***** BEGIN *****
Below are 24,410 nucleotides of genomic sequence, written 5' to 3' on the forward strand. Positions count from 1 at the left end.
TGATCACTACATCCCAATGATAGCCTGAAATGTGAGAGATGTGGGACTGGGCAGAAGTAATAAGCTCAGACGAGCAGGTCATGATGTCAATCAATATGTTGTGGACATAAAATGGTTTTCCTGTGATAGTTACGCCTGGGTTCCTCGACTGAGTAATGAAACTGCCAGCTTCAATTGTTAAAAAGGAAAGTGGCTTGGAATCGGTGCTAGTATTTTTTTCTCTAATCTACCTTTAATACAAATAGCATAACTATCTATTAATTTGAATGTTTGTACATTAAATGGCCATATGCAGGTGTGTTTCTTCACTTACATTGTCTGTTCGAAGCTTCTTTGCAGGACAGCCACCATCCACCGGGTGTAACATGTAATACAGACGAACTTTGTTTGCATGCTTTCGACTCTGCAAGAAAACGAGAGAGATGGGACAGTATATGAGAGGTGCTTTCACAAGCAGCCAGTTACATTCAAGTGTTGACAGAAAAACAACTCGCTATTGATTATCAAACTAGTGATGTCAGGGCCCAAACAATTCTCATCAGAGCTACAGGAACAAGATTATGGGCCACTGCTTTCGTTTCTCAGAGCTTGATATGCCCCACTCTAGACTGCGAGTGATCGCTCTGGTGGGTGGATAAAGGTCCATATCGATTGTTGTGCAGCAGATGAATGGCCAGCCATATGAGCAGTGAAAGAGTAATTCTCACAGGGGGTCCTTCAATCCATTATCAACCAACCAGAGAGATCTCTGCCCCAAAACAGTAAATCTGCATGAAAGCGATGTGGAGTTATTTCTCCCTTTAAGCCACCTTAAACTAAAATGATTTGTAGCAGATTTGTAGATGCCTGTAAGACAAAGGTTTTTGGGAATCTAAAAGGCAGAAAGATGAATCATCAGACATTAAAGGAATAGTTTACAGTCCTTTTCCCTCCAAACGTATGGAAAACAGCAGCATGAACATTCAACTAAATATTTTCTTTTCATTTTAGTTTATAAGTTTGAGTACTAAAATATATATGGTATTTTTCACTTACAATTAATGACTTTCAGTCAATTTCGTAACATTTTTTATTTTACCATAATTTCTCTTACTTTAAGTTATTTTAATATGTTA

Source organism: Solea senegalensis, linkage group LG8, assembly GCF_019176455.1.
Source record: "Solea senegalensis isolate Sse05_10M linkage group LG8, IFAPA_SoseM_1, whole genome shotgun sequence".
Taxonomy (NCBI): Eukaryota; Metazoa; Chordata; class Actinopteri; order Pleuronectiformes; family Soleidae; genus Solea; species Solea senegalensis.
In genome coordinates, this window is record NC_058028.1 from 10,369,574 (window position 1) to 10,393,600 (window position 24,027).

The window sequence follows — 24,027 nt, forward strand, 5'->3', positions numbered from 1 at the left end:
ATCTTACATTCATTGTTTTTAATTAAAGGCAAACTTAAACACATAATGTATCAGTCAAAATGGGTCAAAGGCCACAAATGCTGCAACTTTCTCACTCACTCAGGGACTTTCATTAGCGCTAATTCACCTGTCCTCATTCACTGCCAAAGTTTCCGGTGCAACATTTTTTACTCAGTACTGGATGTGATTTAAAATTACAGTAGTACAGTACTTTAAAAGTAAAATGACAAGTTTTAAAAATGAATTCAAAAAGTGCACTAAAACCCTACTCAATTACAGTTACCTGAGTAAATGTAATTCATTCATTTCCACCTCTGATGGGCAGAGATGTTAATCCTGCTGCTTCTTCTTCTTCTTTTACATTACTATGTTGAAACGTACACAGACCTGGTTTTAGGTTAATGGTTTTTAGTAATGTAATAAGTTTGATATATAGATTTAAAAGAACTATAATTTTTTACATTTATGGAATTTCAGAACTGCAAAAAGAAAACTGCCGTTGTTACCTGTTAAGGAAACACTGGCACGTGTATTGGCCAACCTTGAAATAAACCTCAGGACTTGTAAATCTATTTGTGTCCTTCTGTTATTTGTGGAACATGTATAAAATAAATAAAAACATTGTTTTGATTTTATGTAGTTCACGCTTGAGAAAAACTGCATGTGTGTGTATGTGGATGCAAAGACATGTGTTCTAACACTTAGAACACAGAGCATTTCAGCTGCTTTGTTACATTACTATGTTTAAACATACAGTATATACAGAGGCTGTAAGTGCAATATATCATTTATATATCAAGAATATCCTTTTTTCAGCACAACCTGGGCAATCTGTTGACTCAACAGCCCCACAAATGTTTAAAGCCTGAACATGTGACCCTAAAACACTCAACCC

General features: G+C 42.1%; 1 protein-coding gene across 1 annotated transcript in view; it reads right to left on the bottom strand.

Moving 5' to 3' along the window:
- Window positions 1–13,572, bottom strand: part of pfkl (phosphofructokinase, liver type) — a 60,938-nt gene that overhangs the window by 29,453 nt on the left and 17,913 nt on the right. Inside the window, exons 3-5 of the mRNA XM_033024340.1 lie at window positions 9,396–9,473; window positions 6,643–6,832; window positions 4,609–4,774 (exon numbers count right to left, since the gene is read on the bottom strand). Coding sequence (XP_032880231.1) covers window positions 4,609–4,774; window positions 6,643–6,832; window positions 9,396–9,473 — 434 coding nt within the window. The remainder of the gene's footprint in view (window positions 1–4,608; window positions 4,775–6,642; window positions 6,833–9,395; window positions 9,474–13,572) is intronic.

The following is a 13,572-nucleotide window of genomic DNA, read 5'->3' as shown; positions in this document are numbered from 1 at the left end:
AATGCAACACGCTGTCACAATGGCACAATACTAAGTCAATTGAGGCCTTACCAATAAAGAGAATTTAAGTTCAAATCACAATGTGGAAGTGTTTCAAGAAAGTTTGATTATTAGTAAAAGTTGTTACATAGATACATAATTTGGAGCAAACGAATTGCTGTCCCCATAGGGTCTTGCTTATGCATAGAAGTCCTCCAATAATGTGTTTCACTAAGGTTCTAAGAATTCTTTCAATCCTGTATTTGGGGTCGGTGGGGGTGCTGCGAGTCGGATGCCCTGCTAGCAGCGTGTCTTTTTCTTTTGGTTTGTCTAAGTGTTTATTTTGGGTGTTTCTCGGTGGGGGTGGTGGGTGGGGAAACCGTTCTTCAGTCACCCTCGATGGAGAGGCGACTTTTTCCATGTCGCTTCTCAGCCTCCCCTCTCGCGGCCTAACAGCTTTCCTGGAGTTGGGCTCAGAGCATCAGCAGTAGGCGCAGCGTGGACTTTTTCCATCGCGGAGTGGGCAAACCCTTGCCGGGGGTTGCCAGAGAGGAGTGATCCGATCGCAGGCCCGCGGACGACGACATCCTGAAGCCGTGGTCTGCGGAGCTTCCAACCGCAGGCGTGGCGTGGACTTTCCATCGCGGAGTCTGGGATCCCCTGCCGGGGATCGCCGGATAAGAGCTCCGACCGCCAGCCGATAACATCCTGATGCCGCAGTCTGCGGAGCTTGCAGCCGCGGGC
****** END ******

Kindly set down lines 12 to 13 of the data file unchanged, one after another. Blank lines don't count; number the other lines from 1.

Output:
The following is a 13,572-nucleotide window of genomic DNA, read 5'->3' as shown; positions in this document are numbered from 1 at the left end:
AATGCAACACGCTGTCACAATGGCACAATACTAAGTCAATTGAGGCCTTACCAATAAAGAGAATTTAAGTTCAAATCACAATGTGGAAGTGTTTCAAGAAAGTTTGATTATTAGTAAAAGTTGTTACATAGATACATAATTTGGAGCAAACGAATTGCTGTCCCCATAGGGTCTTGCTTATGCATAGAAGTCCTCCAATAATGTGTTTCACTAAGGTTCTAAGAATTCTTTCAATCCTGTATTTGGGGTCGGTGGGGGTGCTGCGAGTCGGATGCCCTGCTAGCAGCGTGTCTTTTTCTTTTGGTTTGTCTAAGTGTTTATTTTGGGTGTTTCTCGGTGGGGGTGGTGGGTGGGGAAACCGTTCTTCAGTCACCCTCGATGGAGAGGCGACTTTTTCCATGTCGCTTCTCAGCCTCCCCTCTCGCGGCCTAACAGCTTTCCTGGAGTTGGGCTCAGAGCATCAGCAGTAGGCGCAGCGTGGACTTTTTCCATCGCGGAGTGGGCAAACCCTTGCCGGGGGTTGCCAGAGAGGAGTGATCCGATCGCAGGCCCGCGGACGACGACATCCTGAAGCCGTGGTCTGCGGAGCTTCCAACCGCAGGCGTGGCGTGGACTTTCCATCGCGGAGTCTGGGATCCCCTGCCGGGGATCGCCGGATAAGAGCTCCGACCGCCAGCCGATAACATCCTGATGCCGCAGTCTGCGGAGCTTGCAGCCGCGGGC